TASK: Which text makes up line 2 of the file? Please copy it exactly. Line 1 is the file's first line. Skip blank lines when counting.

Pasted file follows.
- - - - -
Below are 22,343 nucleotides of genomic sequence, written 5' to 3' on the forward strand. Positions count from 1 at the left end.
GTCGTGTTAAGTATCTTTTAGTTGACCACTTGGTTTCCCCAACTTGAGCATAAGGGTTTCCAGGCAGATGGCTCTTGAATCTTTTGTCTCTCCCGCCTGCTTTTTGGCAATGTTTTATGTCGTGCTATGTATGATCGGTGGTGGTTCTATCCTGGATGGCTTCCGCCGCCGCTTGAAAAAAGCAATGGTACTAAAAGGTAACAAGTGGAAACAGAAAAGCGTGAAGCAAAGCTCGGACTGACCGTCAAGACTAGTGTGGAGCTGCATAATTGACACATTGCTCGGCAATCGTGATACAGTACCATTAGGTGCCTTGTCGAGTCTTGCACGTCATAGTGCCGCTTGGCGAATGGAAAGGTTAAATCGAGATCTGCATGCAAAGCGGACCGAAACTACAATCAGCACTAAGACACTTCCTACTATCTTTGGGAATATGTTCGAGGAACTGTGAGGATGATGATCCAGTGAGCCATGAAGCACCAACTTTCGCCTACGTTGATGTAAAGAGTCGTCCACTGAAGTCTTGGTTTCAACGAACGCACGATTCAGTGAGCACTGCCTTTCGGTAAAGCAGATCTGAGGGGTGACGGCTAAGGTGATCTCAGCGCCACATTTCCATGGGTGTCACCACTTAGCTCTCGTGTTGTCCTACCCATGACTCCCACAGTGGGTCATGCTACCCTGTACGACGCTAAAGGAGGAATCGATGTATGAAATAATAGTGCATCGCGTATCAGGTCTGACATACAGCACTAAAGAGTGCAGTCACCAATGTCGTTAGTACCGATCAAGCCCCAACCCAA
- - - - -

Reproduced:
GTCGTGTTAAGTATCTTTTAGTTGACCACTTGGTTTCCCCAACTTGAGCATAAGGGTTTCCAGGCAGATGGCTCTTGAATCTTTTGTCTCTCCCGCCTGCTTTTTGGCAATGTTTTATGTCGTGCTATGTATGATCGGTGGTGGTTCTATCCTGGATGGCTTCCGCCGCCGCTTGAAAAAAGCAATGGTACTAAAAGGTAACAAGTGGAAACAGAAAAGCGTGAAGCAAAGCTCGGACTGACCGTCAAGACTAGTGTGGAGCTGCATAATTGACACATTGCTCGGCAATCGTGATACAGTACCATTAGGTGCCTTGTCGAGTCTTGCACGTCATAGTGCCGCTTGGCGAATGGAAAGGTTAAATCGAGATCTGCATGCAAAGCGGACCGAAACTACAATCAGCACTAAGACACTTCCTACTATCTTTGGGAATATGTTCGAGGAACTGTGAGGATGATGATCCAGTGAGCCATGAAGCACCAACTTTCGCCTACGTTGATGTAAAGAGTCGTCCACTGAAGTCTTGGTTTCAACGAACGCACGATTCAGTGAGCACTGCCTTTCGGTAAAGCAGATCTGAGGGGTGACGGCTAAGGTGATCTCAGCGCCACATTTCCATGGGTGTCACCACTTAGCTCTCGTGTTGTCCTACCCATGACTCCCACAGTGGGTCATGCTACCCTGTACGACGCTAAAGGAGGAATCGATGTATGAAATAATAGTGCATCGCGTATCAGGTCTGACATACAGCACTAAAGAGTGCAGTCACCAATGTCGTTAGTACCGATCAAGCCCCAACCCAA